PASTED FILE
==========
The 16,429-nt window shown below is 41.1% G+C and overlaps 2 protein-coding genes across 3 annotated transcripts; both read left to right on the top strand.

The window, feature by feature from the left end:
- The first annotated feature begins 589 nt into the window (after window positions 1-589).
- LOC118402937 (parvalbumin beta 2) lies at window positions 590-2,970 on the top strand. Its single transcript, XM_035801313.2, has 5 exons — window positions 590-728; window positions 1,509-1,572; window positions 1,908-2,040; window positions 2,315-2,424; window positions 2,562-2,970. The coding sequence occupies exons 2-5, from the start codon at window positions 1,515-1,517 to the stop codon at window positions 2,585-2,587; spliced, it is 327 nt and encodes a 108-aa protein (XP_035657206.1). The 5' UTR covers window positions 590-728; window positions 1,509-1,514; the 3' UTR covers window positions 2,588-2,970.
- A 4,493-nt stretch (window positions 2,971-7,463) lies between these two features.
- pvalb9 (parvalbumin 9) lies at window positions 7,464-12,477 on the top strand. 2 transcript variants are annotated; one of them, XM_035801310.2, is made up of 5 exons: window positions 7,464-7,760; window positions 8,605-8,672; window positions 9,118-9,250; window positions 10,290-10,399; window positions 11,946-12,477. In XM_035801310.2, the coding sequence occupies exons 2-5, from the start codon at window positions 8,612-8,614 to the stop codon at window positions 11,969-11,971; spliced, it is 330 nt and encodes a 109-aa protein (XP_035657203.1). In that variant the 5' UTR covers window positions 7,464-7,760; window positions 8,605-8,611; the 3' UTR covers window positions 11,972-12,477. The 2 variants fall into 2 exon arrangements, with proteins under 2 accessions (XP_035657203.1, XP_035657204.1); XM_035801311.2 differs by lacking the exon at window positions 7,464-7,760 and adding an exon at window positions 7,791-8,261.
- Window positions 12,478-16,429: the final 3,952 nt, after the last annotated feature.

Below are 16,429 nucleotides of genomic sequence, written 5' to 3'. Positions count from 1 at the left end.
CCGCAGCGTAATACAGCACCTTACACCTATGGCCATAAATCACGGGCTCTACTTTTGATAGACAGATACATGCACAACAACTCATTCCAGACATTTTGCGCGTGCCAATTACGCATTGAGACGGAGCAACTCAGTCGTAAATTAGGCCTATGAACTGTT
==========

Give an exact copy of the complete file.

The 16,429-nt window shown below is 41.1% G+C and overlaps 2 protein-coding genes across 3 annotated transcripts; both read left to right on the top strand.

The window, feature by feature from the left end:
- The first annotated feature begins 589 nt into the window (after window positions 1-589).
- LOC118402937 (parvalbumin beta 2) lies at window positions 590-2,970 on the top strand. Its single transcript, XM_035801313.2, has 5 exons — window positions 590-728; window positions 1,509-1,572; window positions 1,908-2,040; window positions 2,315-2,424; window positions 2,562-2,970. The coding sequence occupies exons 2-5, from the start codon at window positions 1,515-1,517 to the stop codon at window positions 2,585-2,587; spliced, it is 327 nt and encodes a 108-aa protein (XP_035657206.1). The 5' UTR covers window positions 590-728; window positions 1,509-1,514; the 3' UTR covers window positions 2,588-2,970.
- A 4,493-nt stretch (window positions 2,971-7,463) lies between these two features.
- pvalb9 (parvalbumin 9) lies at window positions 7,464-12,477 on the top strand. 2 transcript variants are annotated; one of them, XM_035801310.2, is made up of 5 exons: window positions 7,464-7,760; window positions 8,605-8,672; window positions 9,118-9,250; window positions 10,290-10,399; window positions 11,946-12,477. In XM_035801310.2, the coding sequence occupies exons 2-5, from the start codon at window positions 8,612-8,614 to the stop codon at window positions 11,969-11,971; spliced, it is 330 nt and encodes a 109-aa protein (XP_035657203.1). In that variant the 5' UTR covers window positions 7,464-7,760; window positions 8,605-8,611; the 3' UTR covers window positions 11,972-12,477. The 2 variants fall into 2 exon arrangements, with proteins under 2 accessions (XP_035657203.1, XP_035657204.1); XM_035801311.2 differs by lacking the exon at window positions 7,464-7,760 and adding an exon at window positions 7,791-8,261.
- Window positions 12,478-16,429: the final 3,952 nt, after the last annotated feature.

Below are 16,429 nucleotides of genomic sequence, written 5' to 3'. Positions count from 1 at the left end.
CCGCAGCGTAATACAGCACCTTACACCTATGGCCATAAATCACGGGCTCTACTTTTGATAGACAGATACATGCACAACAACTCATTCCAGACATTTTGCGCGTGCCAATTACGCATTGAGACGGAGCAACTCAGTCGTAAATTAGGCCTATGAACTGTT